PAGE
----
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Dolce Italiano: Desserts from the Babbo Kitchen Hardcover – October 8, 2007


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Dolce Italiano: Desserts from the Babbo Kitchen + Southern Italian Desserts: Rediscovering the Sweet Traditions of Calabria, Campania, Basilicata, Puglia, and Sicily + Dolci: Italy's Sweets
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Product Details

  • Hardcover: 384 pages
  • Publisher: W. W. Norton & Company (October 8, 2007)
  • Language: English
  • ISBN-10: 0393061000
  • ISBN-13: 978-0393061000
  • Product Dimensions: 0.8 x 0.1 x 1 inches
  • Shipping Weight: 2.3 pounds (View shipping rates and policies)
  • Average Customer Review: 4.7 out of 5 stars  See all reviews (26 customer reviews)
  • Amazon Best Sellers Rank: #121,469 in Books (See Top 100 in Books)

Editorial Reviews

Amazon.com Review

Gina DePalma is the pastry chef at Manhattan's Babbo, home of Mario Batali's most acclaimed Italian fare. In Dolce Italiano, DePalma offers 90-plus doable recipes for a wide range of traditional and signature Italian sweets, such as Chocolate and Walnut Torte from Capri, Venetian Apple Cake, and Sesame and White Corn Biscotti. DePalma also provides illuminating asides on techniques and ingredients, including information on such "indispensable" items as honey, ricotta, mascarpone and grappa. Particularly notable chapters explore fried and festival sweets.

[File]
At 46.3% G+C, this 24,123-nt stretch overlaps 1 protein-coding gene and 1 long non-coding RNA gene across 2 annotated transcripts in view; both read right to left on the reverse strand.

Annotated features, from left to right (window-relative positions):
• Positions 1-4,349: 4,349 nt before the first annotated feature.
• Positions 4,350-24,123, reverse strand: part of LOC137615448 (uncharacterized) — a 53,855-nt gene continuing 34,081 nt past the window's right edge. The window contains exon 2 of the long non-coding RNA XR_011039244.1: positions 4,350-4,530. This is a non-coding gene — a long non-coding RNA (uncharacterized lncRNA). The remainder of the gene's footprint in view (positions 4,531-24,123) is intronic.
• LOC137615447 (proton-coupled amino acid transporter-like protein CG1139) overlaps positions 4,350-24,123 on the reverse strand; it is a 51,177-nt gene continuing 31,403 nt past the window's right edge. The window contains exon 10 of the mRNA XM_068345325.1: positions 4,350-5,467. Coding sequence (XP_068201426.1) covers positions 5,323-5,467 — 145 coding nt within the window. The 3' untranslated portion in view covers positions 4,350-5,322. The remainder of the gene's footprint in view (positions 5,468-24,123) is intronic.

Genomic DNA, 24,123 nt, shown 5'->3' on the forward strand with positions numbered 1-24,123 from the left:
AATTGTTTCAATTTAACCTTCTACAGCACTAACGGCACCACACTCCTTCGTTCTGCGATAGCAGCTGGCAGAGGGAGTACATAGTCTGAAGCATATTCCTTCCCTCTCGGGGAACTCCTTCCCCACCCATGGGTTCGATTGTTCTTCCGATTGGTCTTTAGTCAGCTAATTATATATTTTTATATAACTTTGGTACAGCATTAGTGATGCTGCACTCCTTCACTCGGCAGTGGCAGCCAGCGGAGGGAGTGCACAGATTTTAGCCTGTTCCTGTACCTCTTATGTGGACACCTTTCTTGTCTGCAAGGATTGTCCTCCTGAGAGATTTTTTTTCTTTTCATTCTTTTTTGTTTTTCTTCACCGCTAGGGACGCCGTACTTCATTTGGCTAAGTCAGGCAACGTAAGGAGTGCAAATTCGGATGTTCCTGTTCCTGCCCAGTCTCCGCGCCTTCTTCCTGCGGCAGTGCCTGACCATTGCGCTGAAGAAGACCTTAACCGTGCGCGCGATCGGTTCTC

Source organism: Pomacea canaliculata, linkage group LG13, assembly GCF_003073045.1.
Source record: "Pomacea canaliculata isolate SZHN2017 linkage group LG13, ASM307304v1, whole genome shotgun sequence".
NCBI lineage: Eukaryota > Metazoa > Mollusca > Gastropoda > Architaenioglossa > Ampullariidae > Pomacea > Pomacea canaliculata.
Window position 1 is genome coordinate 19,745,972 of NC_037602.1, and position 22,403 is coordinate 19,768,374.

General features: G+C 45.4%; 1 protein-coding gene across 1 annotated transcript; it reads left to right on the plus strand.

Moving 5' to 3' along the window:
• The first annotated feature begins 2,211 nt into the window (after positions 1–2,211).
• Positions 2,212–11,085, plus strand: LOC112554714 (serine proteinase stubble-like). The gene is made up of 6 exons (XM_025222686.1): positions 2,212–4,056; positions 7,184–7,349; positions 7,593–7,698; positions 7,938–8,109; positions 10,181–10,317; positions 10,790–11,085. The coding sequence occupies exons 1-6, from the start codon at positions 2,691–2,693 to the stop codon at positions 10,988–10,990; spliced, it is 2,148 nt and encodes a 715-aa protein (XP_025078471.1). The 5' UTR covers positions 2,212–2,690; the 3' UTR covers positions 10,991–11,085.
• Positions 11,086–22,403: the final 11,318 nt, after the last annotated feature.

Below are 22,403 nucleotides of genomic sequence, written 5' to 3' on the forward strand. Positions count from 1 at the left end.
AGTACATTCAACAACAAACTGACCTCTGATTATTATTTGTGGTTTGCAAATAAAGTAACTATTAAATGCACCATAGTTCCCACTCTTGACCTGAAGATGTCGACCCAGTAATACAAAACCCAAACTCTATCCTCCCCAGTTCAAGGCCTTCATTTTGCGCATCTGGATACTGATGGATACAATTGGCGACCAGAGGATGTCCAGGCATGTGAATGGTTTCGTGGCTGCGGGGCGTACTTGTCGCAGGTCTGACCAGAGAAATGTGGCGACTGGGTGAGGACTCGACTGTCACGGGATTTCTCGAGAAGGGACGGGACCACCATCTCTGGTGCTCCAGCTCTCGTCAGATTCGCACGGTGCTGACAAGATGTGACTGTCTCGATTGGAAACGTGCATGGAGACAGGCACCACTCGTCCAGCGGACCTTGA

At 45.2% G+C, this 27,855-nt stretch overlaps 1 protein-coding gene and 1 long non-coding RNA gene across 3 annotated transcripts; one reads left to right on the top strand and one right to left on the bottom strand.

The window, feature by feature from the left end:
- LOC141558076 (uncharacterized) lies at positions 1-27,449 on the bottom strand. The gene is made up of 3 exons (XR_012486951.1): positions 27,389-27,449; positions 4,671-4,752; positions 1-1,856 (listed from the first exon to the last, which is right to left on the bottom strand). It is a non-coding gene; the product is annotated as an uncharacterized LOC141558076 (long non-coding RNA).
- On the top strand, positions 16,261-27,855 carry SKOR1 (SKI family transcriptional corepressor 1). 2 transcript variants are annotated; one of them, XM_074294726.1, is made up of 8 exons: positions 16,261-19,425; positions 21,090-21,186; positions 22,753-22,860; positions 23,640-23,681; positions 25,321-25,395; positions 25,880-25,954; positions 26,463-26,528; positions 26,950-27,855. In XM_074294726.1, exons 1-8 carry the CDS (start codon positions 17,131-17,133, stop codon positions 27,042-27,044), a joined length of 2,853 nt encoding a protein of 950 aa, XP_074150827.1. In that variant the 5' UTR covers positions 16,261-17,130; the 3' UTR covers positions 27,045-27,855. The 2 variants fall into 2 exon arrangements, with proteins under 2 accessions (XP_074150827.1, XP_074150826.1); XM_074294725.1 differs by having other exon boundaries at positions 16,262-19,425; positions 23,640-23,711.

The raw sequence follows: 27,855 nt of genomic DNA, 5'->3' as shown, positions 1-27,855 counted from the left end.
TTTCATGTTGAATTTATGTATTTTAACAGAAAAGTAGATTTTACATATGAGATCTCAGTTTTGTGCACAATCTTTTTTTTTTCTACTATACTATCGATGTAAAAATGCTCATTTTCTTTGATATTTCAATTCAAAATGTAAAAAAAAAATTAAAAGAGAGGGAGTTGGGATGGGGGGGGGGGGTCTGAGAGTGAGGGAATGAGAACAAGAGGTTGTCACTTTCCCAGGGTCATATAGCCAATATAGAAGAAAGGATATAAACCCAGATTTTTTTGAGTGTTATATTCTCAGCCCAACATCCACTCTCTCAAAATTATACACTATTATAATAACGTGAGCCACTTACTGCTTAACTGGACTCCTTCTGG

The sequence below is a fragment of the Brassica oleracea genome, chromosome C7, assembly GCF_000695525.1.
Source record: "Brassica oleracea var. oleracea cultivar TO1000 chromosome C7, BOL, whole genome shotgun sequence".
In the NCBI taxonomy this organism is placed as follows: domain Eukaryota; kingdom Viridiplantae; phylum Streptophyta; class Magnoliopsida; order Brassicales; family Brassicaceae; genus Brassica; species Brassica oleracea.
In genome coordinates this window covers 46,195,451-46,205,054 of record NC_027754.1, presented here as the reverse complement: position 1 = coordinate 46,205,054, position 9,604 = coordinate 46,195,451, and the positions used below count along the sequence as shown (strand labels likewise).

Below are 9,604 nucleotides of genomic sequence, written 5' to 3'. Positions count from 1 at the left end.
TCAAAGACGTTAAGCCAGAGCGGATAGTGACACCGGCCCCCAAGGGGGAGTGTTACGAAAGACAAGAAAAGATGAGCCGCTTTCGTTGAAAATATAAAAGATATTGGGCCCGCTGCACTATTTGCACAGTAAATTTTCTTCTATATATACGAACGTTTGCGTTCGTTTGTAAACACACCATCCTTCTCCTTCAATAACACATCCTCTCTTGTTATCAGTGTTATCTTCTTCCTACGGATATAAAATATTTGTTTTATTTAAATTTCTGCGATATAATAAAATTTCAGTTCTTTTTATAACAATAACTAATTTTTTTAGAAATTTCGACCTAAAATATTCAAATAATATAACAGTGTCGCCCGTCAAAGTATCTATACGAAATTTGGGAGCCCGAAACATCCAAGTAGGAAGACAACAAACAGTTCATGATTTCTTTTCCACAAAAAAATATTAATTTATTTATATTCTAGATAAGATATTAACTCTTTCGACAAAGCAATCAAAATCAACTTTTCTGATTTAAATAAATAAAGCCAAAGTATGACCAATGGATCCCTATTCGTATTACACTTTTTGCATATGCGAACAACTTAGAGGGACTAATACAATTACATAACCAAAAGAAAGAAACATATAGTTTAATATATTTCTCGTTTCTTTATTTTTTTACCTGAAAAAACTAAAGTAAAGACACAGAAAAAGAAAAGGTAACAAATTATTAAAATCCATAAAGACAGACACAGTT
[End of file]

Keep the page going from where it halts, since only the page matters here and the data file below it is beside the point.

DePalma writes passionately about "dolce," revealing at one point her obsessive attempt to track down the best ricotta cheesecake. Most readers will share her attraction to the Italian dessert repertoire, which, though it lacks the richness and invention of, say, its French equivalent, appeals through simple good taste. Readers seeking a thorough introduction to Italian dessert making, presented in the context of its bounteous history and the author’s devotion to her subject, can do no better than to explore Dolce Italiano. --Arthur Boehm

From Publishers Weekly